A: Thanks for writing. I have logged your product request for our Purchasing Department’s review and consideration and I’ve also let them know about the pricing you found on Organic Valley cheese elsewhere. If more organic cheeses are available to us and we think will be popular with our Owners, we’ll get them on our shelves and let you know.
Regarding your comments about the ethics around organic cheese production, it’s true, certifying organic can be one way to signal a producer’s commitments, though it is not the only indicator of practices, quality or ethic. You might find it interesting that we sell hundreds varieties of cheese Co-op wide, about 80% of it is from Wisconsin, and most of it is not organic. One of the big reasons for this is that we support local farmers and most of the cheese producers we work with are very, very small. Dairy farms that are certified organic require farmers to take cows who fall ill and need certain types of care out of production for an entire year before their milk can be considered organic again. This, and other aspects of organic certification and maintenance may make certifying cost prohibitive for small producers regardless of their practices. To find out how a small farmer grows their feed, it may be better to ask the producer directly or check out their website than to rely on whether or not they carry a certification.
We ask for your name and Owner number because when you provide us feedback, we want to give you a personalized answer, and it’s much easier for us to dialogue if we ask for your information. Your Owner number helps us make sure that we have your correct contact information, which is really helpful if a customer’s handwriting is not as easy to read, or if the customer makes a typo when providing their contact information. You are essentially giving us the tools to make sure we know who to contact with a response or with questions. Providing your Owner number also signals to us that you have a stake in our business. It’s helpful to us to know that our Owners are trying to communicate with us and that we should keep in mind any Owner benefits that may come into play when we respond. I was unable to find your Owner record with only your first name and the email that you provided.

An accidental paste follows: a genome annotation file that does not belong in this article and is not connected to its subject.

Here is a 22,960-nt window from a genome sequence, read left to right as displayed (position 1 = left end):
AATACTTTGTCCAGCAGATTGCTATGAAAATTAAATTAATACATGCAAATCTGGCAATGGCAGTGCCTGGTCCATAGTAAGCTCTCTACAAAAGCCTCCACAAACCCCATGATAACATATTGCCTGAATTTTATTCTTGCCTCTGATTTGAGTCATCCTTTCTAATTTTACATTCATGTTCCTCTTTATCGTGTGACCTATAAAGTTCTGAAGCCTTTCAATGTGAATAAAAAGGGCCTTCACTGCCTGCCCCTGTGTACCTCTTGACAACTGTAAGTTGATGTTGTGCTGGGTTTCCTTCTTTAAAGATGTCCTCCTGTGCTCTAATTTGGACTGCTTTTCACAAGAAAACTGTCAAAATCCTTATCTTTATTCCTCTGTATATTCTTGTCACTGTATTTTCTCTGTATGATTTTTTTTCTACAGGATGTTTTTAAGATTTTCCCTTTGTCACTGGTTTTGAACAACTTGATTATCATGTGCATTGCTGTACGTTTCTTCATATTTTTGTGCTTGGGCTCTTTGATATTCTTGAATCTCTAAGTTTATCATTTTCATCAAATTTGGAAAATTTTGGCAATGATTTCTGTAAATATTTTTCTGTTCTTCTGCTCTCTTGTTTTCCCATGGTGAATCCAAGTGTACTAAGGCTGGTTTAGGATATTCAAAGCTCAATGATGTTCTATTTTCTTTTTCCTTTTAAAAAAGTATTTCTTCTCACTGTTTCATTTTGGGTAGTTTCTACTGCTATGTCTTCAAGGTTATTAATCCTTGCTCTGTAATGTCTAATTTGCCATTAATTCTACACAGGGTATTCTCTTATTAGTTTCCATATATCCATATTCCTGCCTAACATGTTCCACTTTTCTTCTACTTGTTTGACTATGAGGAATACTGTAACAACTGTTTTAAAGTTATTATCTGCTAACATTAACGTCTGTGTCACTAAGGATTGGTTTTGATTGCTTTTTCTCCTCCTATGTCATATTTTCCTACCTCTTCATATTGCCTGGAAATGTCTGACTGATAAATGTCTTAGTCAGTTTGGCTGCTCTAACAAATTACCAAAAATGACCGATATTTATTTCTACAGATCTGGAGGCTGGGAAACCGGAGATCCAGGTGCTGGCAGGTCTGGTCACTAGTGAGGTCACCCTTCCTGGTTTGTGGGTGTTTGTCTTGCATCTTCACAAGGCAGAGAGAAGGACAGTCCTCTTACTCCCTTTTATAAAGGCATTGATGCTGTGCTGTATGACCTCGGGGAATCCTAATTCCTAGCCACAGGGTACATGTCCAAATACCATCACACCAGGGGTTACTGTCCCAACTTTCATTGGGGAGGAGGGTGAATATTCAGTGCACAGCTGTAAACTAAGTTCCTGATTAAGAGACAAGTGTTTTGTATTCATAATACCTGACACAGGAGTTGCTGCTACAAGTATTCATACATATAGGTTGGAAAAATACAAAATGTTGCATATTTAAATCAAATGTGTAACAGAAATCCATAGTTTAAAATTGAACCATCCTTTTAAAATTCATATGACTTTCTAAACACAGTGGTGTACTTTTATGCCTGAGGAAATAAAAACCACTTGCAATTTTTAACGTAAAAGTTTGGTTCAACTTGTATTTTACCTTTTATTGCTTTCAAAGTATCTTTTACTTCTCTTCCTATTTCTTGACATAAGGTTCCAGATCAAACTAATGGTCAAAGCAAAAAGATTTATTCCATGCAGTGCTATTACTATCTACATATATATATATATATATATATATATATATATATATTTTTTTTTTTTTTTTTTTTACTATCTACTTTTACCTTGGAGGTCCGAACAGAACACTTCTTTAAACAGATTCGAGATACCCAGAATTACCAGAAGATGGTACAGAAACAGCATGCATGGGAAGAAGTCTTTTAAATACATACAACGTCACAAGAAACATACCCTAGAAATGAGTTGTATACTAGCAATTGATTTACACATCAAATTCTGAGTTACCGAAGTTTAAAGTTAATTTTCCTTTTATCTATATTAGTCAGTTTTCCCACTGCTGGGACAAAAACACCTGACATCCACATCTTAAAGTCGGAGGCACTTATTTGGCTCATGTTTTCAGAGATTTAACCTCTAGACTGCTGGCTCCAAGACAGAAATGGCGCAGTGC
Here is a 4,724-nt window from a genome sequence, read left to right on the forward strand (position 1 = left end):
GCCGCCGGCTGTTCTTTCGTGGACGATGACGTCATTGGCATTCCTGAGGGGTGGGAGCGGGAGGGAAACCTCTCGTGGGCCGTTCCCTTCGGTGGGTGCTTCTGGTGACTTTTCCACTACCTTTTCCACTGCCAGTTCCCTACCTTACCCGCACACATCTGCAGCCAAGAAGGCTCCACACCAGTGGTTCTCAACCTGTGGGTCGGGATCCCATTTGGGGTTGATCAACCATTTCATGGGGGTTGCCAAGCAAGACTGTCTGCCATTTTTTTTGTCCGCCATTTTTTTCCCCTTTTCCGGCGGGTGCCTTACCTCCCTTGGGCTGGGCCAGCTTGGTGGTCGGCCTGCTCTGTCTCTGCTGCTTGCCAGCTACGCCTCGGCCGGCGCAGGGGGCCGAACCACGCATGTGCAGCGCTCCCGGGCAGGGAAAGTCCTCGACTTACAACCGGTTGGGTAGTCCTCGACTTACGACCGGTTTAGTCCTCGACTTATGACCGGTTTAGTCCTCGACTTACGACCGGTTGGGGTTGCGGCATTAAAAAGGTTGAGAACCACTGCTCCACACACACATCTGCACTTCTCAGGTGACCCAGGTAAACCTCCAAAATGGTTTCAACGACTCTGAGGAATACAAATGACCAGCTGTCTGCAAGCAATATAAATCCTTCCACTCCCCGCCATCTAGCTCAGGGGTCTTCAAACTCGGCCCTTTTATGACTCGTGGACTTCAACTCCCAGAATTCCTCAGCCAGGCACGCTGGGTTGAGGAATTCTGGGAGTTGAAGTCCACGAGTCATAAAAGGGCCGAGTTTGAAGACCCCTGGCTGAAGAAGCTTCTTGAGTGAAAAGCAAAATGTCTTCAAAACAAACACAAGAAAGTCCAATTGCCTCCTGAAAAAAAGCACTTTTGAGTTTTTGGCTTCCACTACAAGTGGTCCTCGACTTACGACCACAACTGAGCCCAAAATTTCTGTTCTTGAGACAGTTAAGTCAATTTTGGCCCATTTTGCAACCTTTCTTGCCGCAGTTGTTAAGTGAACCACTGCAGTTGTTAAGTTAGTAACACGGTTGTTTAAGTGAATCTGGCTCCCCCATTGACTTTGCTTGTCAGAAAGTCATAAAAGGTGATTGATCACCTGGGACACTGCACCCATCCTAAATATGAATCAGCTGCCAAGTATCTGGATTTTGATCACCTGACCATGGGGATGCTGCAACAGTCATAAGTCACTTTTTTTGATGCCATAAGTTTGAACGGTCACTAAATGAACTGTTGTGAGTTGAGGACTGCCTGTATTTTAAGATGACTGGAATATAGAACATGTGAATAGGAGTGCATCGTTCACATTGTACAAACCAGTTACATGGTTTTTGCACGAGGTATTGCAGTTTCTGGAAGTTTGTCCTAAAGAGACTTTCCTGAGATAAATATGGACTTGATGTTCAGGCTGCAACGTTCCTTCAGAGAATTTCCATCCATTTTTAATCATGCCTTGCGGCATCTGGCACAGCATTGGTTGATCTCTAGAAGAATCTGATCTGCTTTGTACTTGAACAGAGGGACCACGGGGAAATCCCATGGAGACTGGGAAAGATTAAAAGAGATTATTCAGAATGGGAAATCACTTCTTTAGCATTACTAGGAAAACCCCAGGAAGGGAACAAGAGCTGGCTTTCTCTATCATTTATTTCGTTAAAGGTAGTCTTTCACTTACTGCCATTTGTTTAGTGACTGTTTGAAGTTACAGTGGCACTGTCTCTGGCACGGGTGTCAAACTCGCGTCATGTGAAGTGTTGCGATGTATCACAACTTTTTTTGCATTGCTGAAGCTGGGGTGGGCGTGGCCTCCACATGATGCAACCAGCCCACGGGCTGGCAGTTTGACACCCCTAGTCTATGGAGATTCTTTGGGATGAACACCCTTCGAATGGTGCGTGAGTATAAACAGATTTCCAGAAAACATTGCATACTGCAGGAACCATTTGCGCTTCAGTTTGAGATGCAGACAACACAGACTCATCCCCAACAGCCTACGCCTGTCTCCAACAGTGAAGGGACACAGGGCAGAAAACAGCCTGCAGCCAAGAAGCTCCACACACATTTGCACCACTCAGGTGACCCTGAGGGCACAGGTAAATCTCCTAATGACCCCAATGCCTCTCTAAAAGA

Please let me know if I may assist you further! -Kirsten Moore, Director of Cooperative Services
Q: Hi there - I recently read an excellent article about vertical farming, and have done a little research to see what’s going on with more sustainable farming practices in our area. I found that Pick n Save carries greens from Bright Farms. While I have issues with their packaging, I like the product, and would love to support both their farming practices and the coop. Have you all considered carrying this brand, or other more sustainably-farmed greens? I’m especially curious to know if you can investigate partnering with other local grocery stores to support a greenhouse in the Madison area. Here’s a link to more information: http://brightfarms.com/s/#!/retail_partners/benefits I love the idea of buying locally- and efficiently-grown greens, especially in bulk (rather than in annoying plastic containers!) I look forward to hearing back from you. Thanks for considering!